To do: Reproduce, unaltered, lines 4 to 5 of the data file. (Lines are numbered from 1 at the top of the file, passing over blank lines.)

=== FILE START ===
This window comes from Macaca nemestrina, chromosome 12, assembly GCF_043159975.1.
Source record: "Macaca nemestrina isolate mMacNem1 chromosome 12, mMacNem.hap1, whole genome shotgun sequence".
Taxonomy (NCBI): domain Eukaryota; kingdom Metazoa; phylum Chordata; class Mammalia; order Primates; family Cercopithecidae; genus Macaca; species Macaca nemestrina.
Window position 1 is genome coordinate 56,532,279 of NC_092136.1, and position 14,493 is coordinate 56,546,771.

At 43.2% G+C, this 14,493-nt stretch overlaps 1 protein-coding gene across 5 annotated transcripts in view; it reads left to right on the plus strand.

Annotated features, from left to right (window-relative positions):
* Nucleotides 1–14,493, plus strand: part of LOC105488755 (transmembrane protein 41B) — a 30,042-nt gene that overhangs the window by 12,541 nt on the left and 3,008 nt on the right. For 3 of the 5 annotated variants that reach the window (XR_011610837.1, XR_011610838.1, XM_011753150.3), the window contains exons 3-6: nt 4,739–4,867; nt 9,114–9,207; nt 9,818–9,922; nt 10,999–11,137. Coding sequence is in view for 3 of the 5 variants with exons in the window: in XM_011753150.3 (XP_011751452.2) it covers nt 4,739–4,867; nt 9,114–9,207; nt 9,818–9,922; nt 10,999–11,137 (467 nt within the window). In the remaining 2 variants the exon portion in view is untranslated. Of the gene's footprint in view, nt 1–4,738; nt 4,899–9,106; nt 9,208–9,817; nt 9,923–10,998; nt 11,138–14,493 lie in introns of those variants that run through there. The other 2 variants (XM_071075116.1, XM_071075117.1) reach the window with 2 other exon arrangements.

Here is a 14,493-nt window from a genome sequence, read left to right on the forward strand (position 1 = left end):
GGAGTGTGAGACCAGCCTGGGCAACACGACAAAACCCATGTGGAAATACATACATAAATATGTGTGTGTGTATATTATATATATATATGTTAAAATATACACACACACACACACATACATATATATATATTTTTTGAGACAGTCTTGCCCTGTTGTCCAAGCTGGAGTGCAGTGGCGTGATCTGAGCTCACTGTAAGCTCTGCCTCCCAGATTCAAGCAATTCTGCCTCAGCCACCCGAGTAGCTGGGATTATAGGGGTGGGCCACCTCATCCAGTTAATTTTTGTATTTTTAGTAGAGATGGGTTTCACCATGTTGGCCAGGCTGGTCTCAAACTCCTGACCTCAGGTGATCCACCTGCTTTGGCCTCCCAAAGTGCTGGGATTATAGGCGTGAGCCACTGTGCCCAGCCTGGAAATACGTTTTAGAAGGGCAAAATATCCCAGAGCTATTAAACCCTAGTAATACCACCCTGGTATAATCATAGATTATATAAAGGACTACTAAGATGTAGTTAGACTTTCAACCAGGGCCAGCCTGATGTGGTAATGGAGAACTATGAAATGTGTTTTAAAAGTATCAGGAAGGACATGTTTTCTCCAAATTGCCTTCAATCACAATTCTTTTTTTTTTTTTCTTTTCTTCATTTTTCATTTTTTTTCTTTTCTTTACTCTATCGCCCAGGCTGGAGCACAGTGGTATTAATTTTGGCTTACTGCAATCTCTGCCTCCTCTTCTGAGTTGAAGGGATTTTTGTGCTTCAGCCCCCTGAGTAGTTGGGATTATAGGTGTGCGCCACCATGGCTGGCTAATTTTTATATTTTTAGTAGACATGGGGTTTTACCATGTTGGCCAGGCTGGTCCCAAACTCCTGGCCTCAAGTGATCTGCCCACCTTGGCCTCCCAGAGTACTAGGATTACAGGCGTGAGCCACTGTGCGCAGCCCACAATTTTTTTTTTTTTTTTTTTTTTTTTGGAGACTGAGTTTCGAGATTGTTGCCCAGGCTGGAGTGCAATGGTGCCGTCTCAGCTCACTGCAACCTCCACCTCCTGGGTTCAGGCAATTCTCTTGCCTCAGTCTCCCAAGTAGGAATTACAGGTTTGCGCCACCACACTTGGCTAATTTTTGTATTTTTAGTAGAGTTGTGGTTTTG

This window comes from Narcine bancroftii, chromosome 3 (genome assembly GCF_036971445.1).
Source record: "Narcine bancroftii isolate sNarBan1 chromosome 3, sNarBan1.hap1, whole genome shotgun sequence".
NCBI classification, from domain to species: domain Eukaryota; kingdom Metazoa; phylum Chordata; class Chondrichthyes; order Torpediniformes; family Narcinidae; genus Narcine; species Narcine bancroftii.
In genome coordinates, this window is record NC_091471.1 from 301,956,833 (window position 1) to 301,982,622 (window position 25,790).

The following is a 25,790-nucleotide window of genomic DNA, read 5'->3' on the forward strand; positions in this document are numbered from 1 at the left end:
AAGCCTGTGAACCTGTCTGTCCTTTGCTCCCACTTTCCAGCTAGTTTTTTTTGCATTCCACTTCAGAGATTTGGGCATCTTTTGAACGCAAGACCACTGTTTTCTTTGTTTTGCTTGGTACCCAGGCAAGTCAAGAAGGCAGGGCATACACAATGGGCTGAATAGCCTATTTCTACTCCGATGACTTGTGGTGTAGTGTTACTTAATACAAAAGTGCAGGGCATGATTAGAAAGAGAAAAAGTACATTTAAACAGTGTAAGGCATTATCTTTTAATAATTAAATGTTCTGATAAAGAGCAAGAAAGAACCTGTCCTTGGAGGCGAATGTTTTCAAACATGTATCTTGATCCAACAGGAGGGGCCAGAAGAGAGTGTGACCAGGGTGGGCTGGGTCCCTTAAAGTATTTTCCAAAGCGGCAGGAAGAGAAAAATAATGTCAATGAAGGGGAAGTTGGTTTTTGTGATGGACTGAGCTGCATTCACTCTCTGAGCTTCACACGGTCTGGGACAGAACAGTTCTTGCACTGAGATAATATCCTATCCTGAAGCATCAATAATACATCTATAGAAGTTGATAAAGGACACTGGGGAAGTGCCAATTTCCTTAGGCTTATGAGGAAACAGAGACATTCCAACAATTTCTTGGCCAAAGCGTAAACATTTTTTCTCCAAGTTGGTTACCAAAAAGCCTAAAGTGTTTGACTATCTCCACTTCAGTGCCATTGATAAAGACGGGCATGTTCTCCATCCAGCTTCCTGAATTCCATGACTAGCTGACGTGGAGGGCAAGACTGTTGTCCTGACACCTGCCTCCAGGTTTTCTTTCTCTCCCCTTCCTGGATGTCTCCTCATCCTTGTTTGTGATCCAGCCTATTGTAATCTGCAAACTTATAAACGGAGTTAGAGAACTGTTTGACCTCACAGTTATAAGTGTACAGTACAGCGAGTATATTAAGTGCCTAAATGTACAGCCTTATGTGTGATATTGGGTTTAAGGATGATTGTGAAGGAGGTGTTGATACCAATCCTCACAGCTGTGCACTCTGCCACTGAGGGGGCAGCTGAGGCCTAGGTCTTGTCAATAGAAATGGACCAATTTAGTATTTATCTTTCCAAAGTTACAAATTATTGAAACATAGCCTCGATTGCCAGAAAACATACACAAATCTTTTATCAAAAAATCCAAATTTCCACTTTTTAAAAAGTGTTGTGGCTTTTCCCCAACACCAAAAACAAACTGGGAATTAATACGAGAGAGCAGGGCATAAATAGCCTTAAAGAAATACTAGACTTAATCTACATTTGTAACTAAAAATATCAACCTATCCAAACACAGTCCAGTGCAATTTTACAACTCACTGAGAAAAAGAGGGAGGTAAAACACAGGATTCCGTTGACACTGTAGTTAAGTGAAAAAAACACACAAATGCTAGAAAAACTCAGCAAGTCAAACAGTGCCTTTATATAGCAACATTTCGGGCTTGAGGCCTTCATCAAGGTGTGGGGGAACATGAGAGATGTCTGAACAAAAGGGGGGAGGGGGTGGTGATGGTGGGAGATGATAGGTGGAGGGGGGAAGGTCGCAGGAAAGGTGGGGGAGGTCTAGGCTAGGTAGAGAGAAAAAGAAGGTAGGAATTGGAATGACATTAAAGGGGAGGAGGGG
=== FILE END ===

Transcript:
Window position 1 is genome coordinate 56,532,279 of NC_092136.1, and position 14,493 is coordinate 56,546,771.

At 43.2% G+C, this 14,493-nt stretch overlaps 1 protein-coding gene across 5 annotated transcripts in view; it reads left to right on the plus strand.